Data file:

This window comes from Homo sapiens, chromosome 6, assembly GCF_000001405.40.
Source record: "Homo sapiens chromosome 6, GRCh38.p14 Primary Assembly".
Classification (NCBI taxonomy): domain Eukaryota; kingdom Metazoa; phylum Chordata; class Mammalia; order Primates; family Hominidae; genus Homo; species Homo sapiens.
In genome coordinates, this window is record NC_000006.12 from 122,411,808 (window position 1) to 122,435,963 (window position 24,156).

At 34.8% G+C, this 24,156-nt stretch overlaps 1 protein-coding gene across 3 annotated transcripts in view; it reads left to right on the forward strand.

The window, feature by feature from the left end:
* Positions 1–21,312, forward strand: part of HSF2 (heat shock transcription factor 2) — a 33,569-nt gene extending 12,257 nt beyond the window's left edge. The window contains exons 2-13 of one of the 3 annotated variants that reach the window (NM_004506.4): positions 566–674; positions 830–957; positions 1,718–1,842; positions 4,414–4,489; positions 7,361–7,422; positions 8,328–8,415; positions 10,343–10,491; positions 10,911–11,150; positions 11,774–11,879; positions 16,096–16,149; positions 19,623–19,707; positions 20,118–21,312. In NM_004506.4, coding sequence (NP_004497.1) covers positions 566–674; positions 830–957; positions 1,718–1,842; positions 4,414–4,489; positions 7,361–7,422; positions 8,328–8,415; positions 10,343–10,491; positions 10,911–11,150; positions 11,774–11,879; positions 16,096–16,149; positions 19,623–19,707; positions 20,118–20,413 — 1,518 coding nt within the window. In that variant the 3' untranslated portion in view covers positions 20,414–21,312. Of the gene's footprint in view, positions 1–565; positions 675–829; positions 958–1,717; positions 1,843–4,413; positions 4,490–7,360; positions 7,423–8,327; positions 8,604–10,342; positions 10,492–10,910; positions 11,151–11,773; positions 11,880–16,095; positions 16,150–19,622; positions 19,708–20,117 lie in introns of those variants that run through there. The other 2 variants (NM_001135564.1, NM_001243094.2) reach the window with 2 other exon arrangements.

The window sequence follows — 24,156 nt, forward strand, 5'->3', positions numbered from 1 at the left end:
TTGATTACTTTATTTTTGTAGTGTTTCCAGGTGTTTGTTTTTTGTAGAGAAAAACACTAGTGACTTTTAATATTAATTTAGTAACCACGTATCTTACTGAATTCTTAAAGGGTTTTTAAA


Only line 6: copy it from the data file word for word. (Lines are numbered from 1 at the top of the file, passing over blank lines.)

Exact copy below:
The window, feature by feature from the left end: